Thursday, June 26, 2014

Hardy Plant Study Weekend -- The Millie Livingston Garden

The Millie Livingston garden in Seattle was a late addition to the schedule for the garden tour on Sunday, so it wasn't included in the Plant Study Weekend booklet. Instead we were given a separate handout with a blurb about it.

"In 1989, when this plant collector moved into a steep Seattle hillside garden, she found the most creative and inventive ways to deal with replacing failing retaining walls and paths to a lookout over Puget Sound. Then she artfully began planting a mix of native plants and ornamentals, all purposefully placed for maximum textural interest and color echoes. The hardscape is equally as exquisite, with stunning mosaic paths and walls, narrow metal water troughs running alongside paths, metal and stonework walls, and water features -- you will wonder how they got it all down the site. The vegetable garden is the jewel of the garden and recently won a National Award for residential mosaic work by local artist Nadine Edelstein (the public award in this contest went to the 9/11 Memorial). Don't miss the chute where bags of compost make their way from the hilltop to the vegetable garden. What a beautiful marriage of exceptional stone, metal and mosaic hardscape, and a plant collector's dream garden. What's most amazing is, Millie maintains the garden almost entirely by herself."

I discovered as I made my way toward this garden that it was actually very close to the house we rented, in a neighborhood called Broadview, when we first moved here five years ago. We had noticed that most of the houses further down toward the Sound were quite large and impressive, with larger lots. It's possible the house on Millie's lot was one of those big, impressive ones.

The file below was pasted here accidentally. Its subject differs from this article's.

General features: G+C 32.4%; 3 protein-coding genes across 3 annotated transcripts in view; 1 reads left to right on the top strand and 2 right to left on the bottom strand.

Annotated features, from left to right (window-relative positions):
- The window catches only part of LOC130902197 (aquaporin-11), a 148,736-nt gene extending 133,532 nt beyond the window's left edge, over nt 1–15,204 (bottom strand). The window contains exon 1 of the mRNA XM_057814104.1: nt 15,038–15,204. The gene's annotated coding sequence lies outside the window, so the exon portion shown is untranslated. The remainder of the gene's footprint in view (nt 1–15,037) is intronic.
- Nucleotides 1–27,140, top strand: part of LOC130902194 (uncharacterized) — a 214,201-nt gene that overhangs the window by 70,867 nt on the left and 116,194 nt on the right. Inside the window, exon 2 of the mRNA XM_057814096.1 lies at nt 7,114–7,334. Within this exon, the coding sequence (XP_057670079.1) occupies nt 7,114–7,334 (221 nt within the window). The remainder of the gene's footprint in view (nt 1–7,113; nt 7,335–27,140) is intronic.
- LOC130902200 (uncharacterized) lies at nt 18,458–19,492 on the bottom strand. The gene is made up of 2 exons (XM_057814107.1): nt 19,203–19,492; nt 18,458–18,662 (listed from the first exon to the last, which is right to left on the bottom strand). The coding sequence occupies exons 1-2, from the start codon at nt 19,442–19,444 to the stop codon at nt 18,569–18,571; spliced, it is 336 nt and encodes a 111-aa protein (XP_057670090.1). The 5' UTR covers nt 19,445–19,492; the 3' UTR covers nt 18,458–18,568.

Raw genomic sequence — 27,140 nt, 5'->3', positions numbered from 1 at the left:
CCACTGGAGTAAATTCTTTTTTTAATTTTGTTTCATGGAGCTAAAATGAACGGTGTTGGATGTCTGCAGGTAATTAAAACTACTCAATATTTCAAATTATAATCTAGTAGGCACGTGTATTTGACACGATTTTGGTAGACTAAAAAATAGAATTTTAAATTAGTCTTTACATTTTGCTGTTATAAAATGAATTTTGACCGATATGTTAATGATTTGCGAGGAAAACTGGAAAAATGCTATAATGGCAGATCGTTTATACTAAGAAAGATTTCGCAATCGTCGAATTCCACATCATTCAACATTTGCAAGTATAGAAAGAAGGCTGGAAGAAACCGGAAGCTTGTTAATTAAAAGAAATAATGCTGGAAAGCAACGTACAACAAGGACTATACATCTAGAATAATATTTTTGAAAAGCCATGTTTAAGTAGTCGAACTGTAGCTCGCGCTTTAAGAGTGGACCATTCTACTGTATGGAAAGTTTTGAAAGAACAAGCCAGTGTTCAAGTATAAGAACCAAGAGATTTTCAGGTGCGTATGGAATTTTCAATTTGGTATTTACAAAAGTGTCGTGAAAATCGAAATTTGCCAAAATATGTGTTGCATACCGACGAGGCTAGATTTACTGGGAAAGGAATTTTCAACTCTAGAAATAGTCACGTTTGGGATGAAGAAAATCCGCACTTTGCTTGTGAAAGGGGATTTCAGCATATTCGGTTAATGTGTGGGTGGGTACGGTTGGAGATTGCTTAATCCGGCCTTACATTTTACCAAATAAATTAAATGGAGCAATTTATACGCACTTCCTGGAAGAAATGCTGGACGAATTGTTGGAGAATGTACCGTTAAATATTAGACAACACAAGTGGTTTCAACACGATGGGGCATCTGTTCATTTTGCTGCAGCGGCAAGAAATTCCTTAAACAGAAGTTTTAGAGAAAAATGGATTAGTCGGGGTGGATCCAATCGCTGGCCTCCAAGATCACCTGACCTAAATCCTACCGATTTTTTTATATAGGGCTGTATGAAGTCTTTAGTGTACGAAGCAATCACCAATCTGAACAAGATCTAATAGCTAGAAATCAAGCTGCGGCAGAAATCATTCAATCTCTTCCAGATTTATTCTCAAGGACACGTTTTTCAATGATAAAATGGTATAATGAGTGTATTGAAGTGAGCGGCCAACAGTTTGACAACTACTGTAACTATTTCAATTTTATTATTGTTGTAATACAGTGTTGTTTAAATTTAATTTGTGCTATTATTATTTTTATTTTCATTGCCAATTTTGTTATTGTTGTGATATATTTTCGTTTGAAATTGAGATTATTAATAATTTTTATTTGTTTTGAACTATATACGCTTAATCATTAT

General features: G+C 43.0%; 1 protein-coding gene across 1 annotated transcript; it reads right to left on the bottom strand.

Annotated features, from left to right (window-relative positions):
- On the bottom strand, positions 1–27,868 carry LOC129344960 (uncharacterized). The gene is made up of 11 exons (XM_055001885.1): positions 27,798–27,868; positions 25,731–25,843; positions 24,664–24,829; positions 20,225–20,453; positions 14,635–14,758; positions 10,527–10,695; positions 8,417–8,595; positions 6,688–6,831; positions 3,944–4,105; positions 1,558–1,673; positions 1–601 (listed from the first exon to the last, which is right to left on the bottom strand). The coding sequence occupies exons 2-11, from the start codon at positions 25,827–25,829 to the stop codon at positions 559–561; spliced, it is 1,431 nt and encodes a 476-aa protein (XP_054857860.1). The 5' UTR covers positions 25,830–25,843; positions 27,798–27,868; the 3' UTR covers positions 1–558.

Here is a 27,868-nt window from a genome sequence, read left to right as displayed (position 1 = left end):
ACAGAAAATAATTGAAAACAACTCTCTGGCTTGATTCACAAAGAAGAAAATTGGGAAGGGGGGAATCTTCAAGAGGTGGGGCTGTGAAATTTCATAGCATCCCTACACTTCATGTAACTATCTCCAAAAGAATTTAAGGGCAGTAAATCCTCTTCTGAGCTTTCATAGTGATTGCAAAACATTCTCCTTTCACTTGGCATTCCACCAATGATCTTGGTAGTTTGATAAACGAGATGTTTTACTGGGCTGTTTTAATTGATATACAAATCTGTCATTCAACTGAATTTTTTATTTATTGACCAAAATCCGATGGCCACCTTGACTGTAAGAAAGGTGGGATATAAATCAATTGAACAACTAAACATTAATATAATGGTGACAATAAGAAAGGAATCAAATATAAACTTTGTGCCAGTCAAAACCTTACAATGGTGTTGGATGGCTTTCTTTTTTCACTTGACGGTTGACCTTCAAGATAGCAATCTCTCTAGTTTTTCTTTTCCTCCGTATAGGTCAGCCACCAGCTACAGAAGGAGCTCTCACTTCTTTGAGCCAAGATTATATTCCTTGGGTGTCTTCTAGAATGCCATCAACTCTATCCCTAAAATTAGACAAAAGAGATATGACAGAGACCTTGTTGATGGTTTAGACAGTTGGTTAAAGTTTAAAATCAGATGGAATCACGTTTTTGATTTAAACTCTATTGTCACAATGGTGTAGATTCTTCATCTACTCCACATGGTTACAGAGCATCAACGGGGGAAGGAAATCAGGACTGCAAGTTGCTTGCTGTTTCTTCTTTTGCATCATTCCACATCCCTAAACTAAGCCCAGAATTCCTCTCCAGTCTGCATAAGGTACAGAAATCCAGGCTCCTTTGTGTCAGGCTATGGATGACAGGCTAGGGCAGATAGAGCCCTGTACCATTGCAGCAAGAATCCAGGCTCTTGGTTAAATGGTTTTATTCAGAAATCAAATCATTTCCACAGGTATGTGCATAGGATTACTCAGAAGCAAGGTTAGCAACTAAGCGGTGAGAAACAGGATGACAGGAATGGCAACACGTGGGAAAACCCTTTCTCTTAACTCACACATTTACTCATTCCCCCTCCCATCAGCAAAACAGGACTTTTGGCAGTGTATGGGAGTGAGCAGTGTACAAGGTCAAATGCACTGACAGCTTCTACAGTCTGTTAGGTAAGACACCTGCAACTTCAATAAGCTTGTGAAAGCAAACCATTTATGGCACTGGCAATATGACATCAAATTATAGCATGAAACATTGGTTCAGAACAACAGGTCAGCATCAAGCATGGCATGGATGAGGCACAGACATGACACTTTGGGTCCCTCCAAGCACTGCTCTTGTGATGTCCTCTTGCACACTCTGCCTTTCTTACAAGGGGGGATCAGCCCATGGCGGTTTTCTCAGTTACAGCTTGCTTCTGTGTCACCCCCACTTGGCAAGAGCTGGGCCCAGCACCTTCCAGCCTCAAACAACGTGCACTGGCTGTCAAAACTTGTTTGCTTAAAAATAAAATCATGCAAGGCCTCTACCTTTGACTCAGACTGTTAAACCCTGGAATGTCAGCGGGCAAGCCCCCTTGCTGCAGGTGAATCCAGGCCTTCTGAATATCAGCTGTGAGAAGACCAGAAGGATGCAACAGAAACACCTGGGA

But the garden was so fabulous, I barely noticed the house.


A colorful, sunny bed greets you at the street.

Spent Alliums, bright blue Salvia and pink peonies



Inside the wrought iron fence is a lovely peaceful shade garden in the front.

This rusty bird makes a nice accent under the trees.

A bamboo pipe drips into a mossy stone basin.


As you follow the brick path around the side of the house, you realize there is a nice view ahead of Puget Sound and the Olympic Mountains.


Lovely!

Set into the railing is the compost chute, mentioned in the blurb above.

Stairs lead you down.

There is just a glimpse through the trees of the vegetable garden at the bottom of the slope.

A narrow path without handrails criss-crosses the slope.

Partway down, looking back up at the house. There is a path there.